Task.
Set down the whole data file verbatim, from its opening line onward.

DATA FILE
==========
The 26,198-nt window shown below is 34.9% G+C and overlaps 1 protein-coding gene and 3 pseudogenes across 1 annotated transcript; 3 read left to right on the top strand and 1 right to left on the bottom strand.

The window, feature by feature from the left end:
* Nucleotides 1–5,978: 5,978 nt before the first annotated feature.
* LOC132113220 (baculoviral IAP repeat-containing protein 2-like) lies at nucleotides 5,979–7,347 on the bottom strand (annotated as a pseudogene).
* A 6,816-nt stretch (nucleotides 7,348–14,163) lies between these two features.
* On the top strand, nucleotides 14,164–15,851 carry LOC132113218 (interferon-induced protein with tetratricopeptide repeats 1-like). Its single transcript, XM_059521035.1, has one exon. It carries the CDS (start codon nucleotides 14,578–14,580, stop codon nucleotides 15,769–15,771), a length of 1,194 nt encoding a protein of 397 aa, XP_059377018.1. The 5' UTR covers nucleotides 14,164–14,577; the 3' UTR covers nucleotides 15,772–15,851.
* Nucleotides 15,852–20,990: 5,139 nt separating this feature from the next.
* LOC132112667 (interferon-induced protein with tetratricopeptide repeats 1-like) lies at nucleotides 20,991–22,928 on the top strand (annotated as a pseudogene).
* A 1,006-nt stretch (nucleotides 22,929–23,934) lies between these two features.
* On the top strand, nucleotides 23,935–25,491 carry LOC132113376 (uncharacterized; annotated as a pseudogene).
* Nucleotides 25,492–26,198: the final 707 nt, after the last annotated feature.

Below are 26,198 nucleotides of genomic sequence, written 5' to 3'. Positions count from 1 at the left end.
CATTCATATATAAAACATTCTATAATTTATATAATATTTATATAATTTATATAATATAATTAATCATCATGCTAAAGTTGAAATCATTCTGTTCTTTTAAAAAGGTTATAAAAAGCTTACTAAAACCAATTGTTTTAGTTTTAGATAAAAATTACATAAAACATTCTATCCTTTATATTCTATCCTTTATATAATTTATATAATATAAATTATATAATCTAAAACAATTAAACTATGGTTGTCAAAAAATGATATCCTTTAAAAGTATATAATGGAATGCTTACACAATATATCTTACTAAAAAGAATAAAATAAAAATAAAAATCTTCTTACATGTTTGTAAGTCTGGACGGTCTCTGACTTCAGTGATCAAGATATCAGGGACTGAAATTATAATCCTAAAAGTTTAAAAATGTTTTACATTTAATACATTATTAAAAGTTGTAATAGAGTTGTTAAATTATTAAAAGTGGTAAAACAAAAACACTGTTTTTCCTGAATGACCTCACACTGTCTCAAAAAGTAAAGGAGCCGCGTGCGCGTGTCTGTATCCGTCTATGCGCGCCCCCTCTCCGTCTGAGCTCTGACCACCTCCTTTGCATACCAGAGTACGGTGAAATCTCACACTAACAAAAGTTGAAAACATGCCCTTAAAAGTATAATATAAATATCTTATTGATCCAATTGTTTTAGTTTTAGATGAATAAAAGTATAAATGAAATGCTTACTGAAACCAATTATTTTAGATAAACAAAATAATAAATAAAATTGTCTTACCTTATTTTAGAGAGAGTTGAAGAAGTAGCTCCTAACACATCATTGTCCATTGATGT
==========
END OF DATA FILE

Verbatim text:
The 26,198-nt window shown below is 34.9% G+C and overlaps 1 protein-coding gene and 3 pseudogenes across 1 annotated transcript; 3 read left to right on the top strand and 1 right to left on the bottom strand.

The window, feature by feature from the left end:
* Nucleotides 1–5,978: 5,978 nt before the first annotated feature.
* LOC132113220 (baculoviral IAP repeat-containing protein 2-like) lies at nucleotides 5,979–7,347 on the bottom strand (annotated as a pseudogene).
* A 6,816-nt stretch (nucleotides 7,348–14,163) lies between these two features.
* On the top strand, nucleotides 14,164–15,851 carry LOC132113218 (interferon-induced protein with tetratricopeptide repeats 1-like). Its single transcript, XM_059521035.1, has one exon. It carries the CDS (start codon nucleotides 14,578–14,580, stop codon nucleotides 15,769–15,771), a length of 1,194 nt encoding a protein of 397 aa, XP_059377018.1. The 5' UTR covers nucleotides 14,164–14,577; the 3' UTR covers nucleotides 15,772–15,851.
* Nucleotides 15,852–20,990: 5,139 nt separating this feature from the next.
* LOC132112667 (interferon-induced protein with tetratricopeptide repeats 1-like) lies at nucleotides 20,991–22,928 on the top strand (annotated as a pseudogene).
* A 1,006-nt stretch (nucleotides 22,929–23,934) lies between these two features.
* On the top strand, nucleotides 23,935–25,491 carry LOC132113376 (uncharacterized; annotated as a pseudogene).
* Nucleotides 25,492–26,198: the final 707 nt, after the last annotated feature.

Below are 26,198 nucleotides of genomic sequence, written 5' to 3'. Positions count from 1 at the left end.
CATTCATATATAAAACATTCTATAATTTATATAATATTTATATAATTTATATAATATAATTAATCATCATGCTAAAGTTGAAATCATTCTGTTCTTTTAAAAAGGTTATAAAAAGCTTACTAAAACCAATTGTTTTAGTTTTAGATAAAAATTACATAAAACATTCTATCCTTTATATTCTATCCTTTATATAATTTATATAATATAAATTATATAATCTAAAACAATTAAACTATGGTTGTCAAAAAATGATATCCTTTAAAAGTATATAATGGAATGCTTACACAATATATCTTACTAAAAAGAATAAAATAAAAATAAAAATCTTCTTACATGTTTGTAAGTCTGGACGGTCTCTGACTTCAGTGATCAAGATATCAGGGACTGAAATTATAATCCTAAAAGTTTAAAAATGTTTTACATTTAATACATTATTAAAAGTTGTAATAGAGTTGTTAAATTATTAAAAGTGGTAAAACAAAAACACTGTTTTTCCTGAATGACCTCACACTGTCTCAAAAAGTAAAGGAGCCGCGTGCGCGTGTCTGTATCCGTCTATGCGCGCCCCCTCTCCGTCTGAGCTCTGACCACCTCCTTTGCATACCAGAGTACGGTGAAATCTCACACTAACAAAAGTTGAAAACATGCCCTTAAAAGTATAATATAAATATCTTATTGATCCAATTGTTTTAGTTTTAGATGAATAAAAGTATAAATGAAATGCTTACTGAAACCAATTATTTTAGATAAACAAAATAATAAATAAAATTGTCTTACCTTATTTTAGAGAGAGTTGAAGAAGTAGCTCCTAACACATCATTGTCCATTGATGT